Successful Immunofluorescence: Experimental Controls

Posted by Ken B on Mar 8, 2017 3:00:00 AM

IF_Brochure_pt2_Blog_header_1600x200.jpg Part two of a four-part series on Immunofluorescence. Check out our posts on Validation and Fixation and Permeabilization

After months of hard work, your research has honed in on a hypothesis you can test with immunofluorescence (IF). You've chosen antibodies and performed pilot IF experiments (see The Importance of Validation), and the localization of the protein appears reasonable. But how can you be sure the IF data you've acquired represents real biological phenomena? We present two examples of experimental controls in this post.

Incorporation of appropriate controls is important to confirm that the only changes between samples are in the experimental variable(s), and that the reagents – including antibodies – are performing as expected. Such controls could involve pharmacological treatments, addition of extracellular ligands to modulate signaling pathways, or comparison of cells with differential gene expression (knockout, siRNA, etc.). Typically, variables and controls are performed in parallel such that the fixation step and subsequent processing can be performed at the same time. The type of control used is dependent on the type of experiment. In the following sections we provide examples of controls our scientists use to evaluate antibody performance in IF-IC, some of which you may want to incorporate to confirm specificity in your cell type.

Knockout Cell Lines to Verify Target Specificity

If you are investigating a target with multiple isoforms, it may be useful to perform controls using knockout cell lines. For example, two genes encode glycogen synthase kinase (GSK-3), designated GSK-3α and GSK-3ß, which are regulated at different serine residues. When performing an IF experiment, you would want to know if the antibody you’re using recognizes one isoform, both, or neither. This can be confirmed using cells that are known to be positive or negative for expression of the target of interest. Using wild-type (positive for GSK-3ß), GSK-3α knockout (positive for GSK-3ß), and GSK-3ß knockout (negative for GSK-3ß) mouse embryonic fibroblasts (MEFs) demonstrates that GSK-3ß (D5C5Z) XP® Rabbit mAb #12456 specifically recognizes the correct isoform in IF. IF_Brochure_pt2_controls_imageA_1200x600.jpg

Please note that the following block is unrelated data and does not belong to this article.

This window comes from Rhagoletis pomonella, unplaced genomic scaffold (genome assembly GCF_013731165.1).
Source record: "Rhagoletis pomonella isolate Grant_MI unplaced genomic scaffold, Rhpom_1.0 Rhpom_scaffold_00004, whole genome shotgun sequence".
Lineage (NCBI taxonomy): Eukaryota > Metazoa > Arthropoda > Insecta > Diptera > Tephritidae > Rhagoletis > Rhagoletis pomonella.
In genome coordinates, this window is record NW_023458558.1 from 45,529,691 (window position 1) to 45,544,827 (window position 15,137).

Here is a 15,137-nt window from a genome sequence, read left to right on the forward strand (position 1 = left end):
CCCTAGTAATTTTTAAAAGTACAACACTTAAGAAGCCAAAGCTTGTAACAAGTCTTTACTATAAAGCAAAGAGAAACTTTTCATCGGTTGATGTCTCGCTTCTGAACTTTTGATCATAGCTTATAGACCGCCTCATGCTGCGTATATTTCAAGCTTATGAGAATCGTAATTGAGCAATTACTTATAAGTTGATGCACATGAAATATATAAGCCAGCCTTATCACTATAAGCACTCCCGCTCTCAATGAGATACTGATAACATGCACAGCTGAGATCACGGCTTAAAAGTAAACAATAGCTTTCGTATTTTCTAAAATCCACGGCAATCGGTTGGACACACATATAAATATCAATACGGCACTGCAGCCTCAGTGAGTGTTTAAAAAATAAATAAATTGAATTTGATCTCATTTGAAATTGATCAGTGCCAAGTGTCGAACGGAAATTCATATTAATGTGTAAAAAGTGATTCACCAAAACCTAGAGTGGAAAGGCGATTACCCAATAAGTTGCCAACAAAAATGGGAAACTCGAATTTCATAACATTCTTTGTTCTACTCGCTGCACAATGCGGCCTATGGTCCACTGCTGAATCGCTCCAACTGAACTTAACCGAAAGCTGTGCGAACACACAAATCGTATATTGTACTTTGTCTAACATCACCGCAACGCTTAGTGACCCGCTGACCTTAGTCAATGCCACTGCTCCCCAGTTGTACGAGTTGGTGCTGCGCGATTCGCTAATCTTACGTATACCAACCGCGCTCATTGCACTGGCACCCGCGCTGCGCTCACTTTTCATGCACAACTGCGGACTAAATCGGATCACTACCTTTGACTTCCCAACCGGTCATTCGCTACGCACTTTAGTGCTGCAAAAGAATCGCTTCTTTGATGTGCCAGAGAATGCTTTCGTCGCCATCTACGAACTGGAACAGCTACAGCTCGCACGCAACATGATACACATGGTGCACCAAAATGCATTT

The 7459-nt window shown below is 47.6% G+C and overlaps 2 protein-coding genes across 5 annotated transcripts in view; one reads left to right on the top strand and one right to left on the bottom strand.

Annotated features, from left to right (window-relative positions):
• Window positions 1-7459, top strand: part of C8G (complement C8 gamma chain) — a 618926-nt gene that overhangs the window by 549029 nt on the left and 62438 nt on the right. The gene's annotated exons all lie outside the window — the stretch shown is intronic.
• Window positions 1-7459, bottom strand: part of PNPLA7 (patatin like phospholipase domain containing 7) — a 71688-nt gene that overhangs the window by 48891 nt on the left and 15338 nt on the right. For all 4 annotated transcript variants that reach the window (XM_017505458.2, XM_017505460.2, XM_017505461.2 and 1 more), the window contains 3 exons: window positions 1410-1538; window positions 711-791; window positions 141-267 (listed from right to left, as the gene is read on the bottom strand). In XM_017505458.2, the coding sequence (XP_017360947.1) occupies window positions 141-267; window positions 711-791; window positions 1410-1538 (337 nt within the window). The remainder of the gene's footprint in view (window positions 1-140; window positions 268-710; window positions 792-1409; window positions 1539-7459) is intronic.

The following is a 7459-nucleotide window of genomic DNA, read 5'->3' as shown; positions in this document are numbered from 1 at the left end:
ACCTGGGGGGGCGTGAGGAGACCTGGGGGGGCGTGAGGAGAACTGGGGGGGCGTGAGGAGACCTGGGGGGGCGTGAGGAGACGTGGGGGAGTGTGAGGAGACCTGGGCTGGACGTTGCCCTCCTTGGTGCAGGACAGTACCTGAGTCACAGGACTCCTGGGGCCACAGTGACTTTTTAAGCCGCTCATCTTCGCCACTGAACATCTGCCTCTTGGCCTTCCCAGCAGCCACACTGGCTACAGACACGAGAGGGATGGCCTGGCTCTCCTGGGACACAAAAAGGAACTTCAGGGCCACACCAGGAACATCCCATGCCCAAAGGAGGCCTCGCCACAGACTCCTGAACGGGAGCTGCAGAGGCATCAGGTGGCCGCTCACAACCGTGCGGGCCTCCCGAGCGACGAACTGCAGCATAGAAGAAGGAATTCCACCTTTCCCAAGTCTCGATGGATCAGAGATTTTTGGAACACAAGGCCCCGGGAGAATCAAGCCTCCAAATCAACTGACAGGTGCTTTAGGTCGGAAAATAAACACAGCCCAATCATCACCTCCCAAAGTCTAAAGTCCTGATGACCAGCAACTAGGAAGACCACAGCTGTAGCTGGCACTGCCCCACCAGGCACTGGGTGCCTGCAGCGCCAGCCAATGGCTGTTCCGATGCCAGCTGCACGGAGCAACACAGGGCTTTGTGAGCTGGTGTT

GSK-3ß (D5C5Z) XP® Rabbit mAb #12456 is specific for GSK-3ß as demonstrated by WB analysis and IF analysis: WB analysis (left) of extracts from wild-type, GSK-3α (-/-), and GSK-3ß (-/-) MEFs using #12456 (upper) and GSK-3α/ß (D75D3) XP® Rabbit mAb #5676 (lower). IF analysis (right) of wild-type MEFs (upper), GSK-3α (-/-) MEFs (center) and GSK-3ß (-/-) MEFs (lower) using #12456 (green). Actin filaments were labeled with DyLight™ 554 Phalloidin #13054. Blue pseudocolor = DRAQ5® #4084 (fluorescent DNA dye).

Confirming Phospho-Specificity by Modulating Target Phosphorylation State

Antibodies specific for post-translational modifications (PTMs), including phosphorylation, acetylation, ubiquitination, cleavage, and others, can reveal important information about the biological function of the target protein. In some cases, changes in PTM may coincide with changes in expression and/or localization. For this reason, confirmation of PTM changes in cells can be done using PTM-specific antibodies in conjunction with enzymatic or chemical agonists and/or inhibitors to modulate the activation state of the target protein.IF_Brochure_pt2_controls_imageB_1200x600.jpg

Experimental perturbations confirm PTM-specificity of an antibody.
 Confocal IF analysis of HT-1080 cells untreated (left) or treated with Protease MG-132 alone (center) or with MG-132 followed by λ-phosphatase (right), using Phospho-Cyclin D1 (Thr286) (D29B3) XP® Rabbit mAb #3300 (green). Actin filaments were labeled with DyLight™ 554 Phalloidin #13054.

Follow the link below to download the Guide to Successful Immunofluorescence, a handy resource packed with tips and the 9-step Protocol for a Successful Immunofluorescence Experiment.

Download the Guide

Already have a copy of the guide? Check out these other IF posts:

5 Steps to Publication-Worthy IF Images
3 Questions to ask before starting your IF experiment
Fluorescent Staining Using Multiple Antibodies

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